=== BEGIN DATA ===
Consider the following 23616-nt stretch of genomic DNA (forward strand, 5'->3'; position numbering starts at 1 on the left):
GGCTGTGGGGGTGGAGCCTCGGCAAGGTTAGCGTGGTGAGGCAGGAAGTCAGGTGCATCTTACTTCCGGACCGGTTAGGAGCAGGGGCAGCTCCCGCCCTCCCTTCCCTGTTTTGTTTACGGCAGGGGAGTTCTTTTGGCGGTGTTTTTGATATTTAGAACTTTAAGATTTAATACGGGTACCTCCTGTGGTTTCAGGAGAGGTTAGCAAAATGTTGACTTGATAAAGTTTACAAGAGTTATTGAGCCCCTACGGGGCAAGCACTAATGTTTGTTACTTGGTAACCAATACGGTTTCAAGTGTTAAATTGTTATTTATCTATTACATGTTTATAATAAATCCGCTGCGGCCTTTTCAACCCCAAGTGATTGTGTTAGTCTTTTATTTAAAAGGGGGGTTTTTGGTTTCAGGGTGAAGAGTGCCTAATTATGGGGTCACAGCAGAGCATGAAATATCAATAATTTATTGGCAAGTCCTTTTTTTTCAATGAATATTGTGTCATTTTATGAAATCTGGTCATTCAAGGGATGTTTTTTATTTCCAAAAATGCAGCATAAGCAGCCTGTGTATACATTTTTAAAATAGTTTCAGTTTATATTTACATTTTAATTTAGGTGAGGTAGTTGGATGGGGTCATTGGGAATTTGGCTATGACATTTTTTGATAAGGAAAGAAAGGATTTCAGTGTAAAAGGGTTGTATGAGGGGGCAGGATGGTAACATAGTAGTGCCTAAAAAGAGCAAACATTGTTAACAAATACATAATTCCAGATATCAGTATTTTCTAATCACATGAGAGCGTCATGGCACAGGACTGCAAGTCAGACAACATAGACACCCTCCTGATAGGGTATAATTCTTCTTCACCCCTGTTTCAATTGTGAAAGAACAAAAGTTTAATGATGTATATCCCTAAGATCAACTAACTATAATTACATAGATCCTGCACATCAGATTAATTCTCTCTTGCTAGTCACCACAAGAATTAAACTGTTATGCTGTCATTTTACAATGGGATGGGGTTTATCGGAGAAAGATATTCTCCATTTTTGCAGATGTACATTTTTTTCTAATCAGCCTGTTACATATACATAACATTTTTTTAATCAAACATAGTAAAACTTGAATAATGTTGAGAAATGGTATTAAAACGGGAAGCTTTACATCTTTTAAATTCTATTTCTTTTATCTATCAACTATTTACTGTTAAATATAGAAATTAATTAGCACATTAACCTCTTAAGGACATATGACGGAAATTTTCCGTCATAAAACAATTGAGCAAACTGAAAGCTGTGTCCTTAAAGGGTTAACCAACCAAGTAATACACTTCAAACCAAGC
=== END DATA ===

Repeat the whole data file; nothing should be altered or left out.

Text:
Consider the following 23616-nt stretch of genomic DNA (forward strand, 5'->3'; position numbering starts at 1 on the left):
GGCTGTGGGGGTGGAGCCTCGGCAAGGTTAGCGTGGTGAGGCAGGAAGTCAGGTGCATCTTACTTCCGGACCGGTTAGGAGCAGGGGCAGCTCCCGCCCTCCCTTCCCTGTTTTGTTTACGGCAGGGGAGTTCTTTTGGCGGTGTTTTTGATATTTAGAACTTTAAGATTTAATACGGGTACCTCCTGTGGTTTCAGGAGAGGTTAGCAAAATGTTGACTTGATAAAGTTTACAAGAGTTATTGAGCCCCTACGGGGCAAGCACTAATGTTTGTTACTTGGTAACCAATACGGTTTCAAGTGTTAAATTGTTATTTATCTATTACATGTTTATAATAAATCCGCTGCGGCCTTTTCAACCCCAAGTGATTGTGTTAGTCTTTTATTTAAAAGGGGGGTTTTTGGTTTCAGGGTGAAGAGTGCCTAATTATGGGGTCACAGCAGAGCATGAAATATCAATAATTTATTGGCAAGTCCTTTTTTTTCAATGAATATTGTGTCATTTTATGAAATCTGGTCATTCAAGGGATGTTTTTTATTTCCAAAAATGCAGCATAAGCAGCCTGTGTATACATTTTTAAAATAGTTTCAGTTTATATTTACATTTTAATTTAGGTGAGGTAGTTGGATGGGGTCATTGGGAATTTGGCTATGACATTTTTTGATAAGGAAAGAAAGGATTTCAGTGTAAAAGGGTTGTATGAGGGGGCAGGATGGTAACATAGTAGTGCCTAAAAAGAGCAAACATTGTTAACAAATACATAATTCCAGATATCAGTATTTTCTAATCACATGAGAGCGTCATGGCACAGGACTGCAAGTCAGACAACATAGACACCCTCCTGATAGGGTATAATTCTTCTTCACCCCTGTTTCAATTGTGAAAGAACAAAAGTTTAATGATGTATATCCCTAAGATCAACTAACTATAATTACATAGATCCTGCACATCAGATTAATTCTCTCTTGCTAGTCACCACAAGAATTAAACTGTTATGCTGTCATTTTACAATGGGATGGGGTTTATCGGAGAAAGATATTCTCCATTTTTGCAGATGTACATTTTTTTCTAATCAGCCTGTTACATATACATAACATTTTTTTAATCAAACATAGTAAAACTTGAATAATGTTGAGAAATGGTATTAAAACGGGAAGCTTTACATCTTTTAAATTCTATTTCTTTTATCTATCAACTATTTACTGTTAAATATAGAAATTAATTAGCACATTAACCTCTTAAGGACATATGACGGAAATTTTCCGTCATAAAACAATTGAGCAAACTGAAAGCTGTGTCCTTAAAGGGTTAACCAACCAAGTAATACACTTCAAACCAAGC